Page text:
Professor Manuela Martins-Green The potential health benefits of pomegranate juice seem to have extended over the past years. Previously it was suggested that pomegranate extract is the ideal way of decreasing inflammation. The assets of this fruit may now be elevated, thanks to the following discovery. Experts from the University of California, Riverside claim to have identified components in pomegranate juice that both inhibit the movement of cancer cells and weaken their attraction to a chemical signal.

The chemical signal that the fruit juice weakens is presumably involved in promoting the metastasis of prostate cancer to the bone. Prostate cancer patients are possibly subjected to surgery and/or radiation, but in case of recurrence the male hormone testosterone is suppressed. Scientists predict that the suppression of this hormone can restrict the growth of cancer cells as they need it to grow. However, over time the cancer is known to develop ways of resisting hormone suppression therapies. When the cancer relapses it appears aggressive, and metastasizes to the bone marrow, lungs, as well as lymph nodes. This may turn fatal for prostate cancer patients.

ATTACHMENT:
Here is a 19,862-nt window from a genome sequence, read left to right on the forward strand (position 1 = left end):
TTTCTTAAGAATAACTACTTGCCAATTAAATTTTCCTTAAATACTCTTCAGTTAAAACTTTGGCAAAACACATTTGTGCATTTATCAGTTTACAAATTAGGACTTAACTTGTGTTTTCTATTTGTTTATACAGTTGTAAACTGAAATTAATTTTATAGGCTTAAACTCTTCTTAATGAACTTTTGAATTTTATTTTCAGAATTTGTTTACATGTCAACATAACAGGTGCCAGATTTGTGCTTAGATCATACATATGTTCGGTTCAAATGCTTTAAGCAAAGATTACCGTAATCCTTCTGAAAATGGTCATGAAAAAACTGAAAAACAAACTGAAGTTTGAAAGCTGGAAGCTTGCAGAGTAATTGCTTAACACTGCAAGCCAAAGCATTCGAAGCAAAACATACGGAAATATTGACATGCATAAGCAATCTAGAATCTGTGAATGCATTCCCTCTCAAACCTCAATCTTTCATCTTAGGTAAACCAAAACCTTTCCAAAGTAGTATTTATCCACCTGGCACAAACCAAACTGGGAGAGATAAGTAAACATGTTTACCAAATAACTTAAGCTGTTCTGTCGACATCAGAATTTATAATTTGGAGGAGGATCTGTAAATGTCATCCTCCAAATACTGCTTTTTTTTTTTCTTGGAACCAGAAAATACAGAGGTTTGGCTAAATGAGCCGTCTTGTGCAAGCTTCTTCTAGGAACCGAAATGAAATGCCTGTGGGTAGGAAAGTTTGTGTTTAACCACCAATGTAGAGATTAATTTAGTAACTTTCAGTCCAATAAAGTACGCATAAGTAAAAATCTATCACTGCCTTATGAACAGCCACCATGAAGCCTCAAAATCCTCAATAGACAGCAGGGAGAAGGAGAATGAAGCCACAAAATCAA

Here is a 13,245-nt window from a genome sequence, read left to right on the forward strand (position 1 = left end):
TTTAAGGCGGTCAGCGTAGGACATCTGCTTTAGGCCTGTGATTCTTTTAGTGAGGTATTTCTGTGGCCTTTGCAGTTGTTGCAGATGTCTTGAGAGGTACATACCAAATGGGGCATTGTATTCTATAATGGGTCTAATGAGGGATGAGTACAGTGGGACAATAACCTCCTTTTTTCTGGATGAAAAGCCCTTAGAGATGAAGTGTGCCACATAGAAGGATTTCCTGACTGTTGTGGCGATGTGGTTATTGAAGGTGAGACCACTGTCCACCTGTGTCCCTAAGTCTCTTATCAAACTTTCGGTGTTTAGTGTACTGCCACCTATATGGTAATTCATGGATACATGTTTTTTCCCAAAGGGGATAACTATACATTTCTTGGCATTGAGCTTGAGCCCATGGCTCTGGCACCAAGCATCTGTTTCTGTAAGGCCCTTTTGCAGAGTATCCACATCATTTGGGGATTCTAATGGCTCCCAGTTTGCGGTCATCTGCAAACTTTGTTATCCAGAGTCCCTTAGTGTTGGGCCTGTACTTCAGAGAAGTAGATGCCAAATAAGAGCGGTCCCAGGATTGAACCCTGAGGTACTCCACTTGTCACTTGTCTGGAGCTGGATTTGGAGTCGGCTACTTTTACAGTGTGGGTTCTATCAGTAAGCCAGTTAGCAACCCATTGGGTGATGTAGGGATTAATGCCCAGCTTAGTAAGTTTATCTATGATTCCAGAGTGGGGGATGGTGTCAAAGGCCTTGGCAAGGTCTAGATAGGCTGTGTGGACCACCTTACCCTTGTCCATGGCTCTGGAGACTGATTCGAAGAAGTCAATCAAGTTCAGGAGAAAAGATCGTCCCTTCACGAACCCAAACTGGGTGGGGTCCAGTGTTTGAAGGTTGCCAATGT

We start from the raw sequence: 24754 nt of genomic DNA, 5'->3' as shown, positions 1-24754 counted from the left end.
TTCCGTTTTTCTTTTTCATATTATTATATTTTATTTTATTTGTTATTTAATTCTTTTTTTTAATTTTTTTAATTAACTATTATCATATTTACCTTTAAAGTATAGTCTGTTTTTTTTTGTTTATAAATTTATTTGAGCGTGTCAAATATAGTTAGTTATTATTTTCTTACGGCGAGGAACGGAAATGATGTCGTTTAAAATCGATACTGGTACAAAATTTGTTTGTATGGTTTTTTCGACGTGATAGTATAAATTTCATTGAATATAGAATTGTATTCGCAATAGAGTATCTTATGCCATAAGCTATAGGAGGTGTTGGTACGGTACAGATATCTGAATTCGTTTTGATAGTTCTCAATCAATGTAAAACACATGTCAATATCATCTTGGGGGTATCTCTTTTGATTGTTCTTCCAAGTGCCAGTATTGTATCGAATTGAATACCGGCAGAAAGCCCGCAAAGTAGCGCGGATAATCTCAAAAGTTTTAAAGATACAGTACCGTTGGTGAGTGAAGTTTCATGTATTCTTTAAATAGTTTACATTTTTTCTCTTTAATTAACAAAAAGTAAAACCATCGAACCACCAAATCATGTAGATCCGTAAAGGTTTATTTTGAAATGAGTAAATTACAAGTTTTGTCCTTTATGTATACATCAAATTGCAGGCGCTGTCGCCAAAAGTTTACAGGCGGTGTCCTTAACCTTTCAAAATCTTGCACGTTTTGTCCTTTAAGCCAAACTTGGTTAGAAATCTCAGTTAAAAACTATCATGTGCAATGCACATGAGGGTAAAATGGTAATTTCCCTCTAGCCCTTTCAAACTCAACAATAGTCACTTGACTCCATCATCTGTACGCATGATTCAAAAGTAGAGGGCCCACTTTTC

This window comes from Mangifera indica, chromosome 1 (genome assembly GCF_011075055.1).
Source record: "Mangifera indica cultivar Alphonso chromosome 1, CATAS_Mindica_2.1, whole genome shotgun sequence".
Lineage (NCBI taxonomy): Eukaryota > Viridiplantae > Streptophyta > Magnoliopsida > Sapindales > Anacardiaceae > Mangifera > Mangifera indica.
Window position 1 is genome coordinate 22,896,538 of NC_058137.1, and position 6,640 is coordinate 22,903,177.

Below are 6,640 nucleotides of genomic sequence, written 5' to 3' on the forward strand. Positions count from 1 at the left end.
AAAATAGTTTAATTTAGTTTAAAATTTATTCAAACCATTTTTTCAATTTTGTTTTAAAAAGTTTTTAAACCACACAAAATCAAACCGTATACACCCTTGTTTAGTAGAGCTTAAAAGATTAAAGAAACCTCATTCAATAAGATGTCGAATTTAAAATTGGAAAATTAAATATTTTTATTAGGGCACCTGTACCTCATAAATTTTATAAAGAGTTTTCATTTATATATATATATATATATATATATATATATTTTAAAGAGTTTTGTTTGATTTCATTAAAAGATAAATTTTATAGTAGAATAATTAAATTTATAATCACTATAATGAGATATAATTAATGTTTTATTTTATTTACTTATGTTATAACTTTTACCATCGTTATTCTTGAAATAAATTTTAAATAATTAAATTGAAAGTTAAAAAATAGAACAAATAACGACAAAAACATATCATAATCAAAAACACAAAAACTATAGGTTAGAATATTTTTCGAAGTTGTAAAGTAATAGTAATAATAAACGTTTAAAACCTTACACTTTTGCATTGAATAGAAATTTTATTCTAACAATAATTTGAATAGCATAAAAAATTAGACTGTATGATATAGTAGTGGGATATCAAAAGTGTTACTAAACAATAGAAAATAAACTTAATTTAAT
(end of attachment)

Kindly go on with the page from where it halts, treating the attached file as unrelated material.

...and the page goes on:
Manuela Martins-Green, a professor of cell biology, affirmed, “Having identified them, we can now modify cancer-inhibiting components in pomegranate juice to improve their functions and make them more effective in preventing prostate cancer metastasis, leading to more effective drug therapies. Because the genes and proteins involved in the movement of prostate cancer cells are essentially the same as those involved in the movement of other types of cancer cells, the same modified components of the juice could have a much broader impact in cancer treatment.”

During the research, investigators applied pomegranate juice on laboratory-cultured prostate cancer cells that were resistant to testosterone. The more resistant a cancer cell is to testosterone, the more it may be prone to metastasizing. The outcome was that pomegranate juice-treated tumor cells which had not died with the treatment possibly increased cell adhesion. So fewer cells apparently broke away and cell migration was reduced. Additional investigations will be carried out to lay hands on the active groups of ingredients in pomegranate juice which apparently create a molecular impact on cell adhesion and migration in metastatic prostate cancer cells. The research findings can supposedly open doors to novel therapies of tackling cancer metastasis.

The research was presented on December 12, 2010 at the 50th annual meeting of the American Society for Cell Biology.